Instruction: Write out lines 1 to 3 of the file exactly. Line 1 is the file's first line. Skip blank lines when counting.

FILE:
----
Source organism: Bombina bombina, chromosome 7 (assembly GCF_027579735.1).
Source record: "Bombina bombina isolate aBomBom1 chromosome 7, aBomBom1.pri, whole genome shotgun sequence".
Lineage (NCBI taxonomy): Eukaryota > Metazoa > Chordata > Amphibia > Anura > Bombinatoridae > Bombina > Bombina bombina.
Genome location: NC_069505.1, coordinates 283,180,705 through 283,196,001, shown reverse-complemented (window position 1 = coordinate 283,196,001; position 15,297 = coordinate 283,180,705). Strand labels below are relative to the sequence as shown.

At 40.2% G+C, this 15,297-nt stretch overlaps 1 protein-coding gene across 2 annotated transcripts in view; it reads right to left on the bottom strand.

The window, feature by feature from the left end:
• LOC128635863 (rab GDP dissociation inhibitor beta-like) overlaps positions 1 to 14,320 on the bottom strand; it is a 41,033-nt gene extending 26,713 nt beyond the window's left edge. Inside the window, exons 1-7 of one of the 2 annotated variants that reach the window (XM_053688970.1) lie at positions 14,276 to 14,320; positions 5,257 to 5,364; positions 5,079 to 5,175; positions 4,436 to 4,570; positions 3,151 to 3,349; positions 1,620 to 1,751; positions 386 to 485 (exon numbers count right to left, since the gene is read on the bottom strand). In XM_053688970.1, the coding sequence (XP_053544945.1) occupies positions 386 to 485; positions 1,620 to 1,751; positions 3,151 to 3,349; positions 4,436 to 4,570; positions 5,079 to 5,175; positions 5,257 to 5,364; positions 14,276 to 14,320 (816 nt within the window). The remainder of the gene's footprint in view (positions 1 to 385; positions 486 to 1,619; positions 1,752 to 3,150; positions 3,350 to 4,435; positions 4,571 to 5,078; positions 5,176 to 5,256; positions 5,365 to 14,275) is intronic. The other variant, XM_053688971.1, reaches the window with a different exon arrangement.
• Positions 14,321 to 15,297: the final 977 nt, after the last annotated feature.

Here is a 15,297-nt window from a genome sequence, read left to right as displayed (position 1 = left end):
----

Source organism: Bombina bombina, chromosome 7 (assembly GCF_027579735.1).
Source record: "Bombina bombina isolate aBomBom1 chromosome 7, aBomBom1.pri, whole genome shotgun sequence".
Lineage (NCBI taxonomy): Eukaryota > Metazoa > Chordata > Amphibia > Anura > Bombinatoridae > Bombina > Bombina bombina.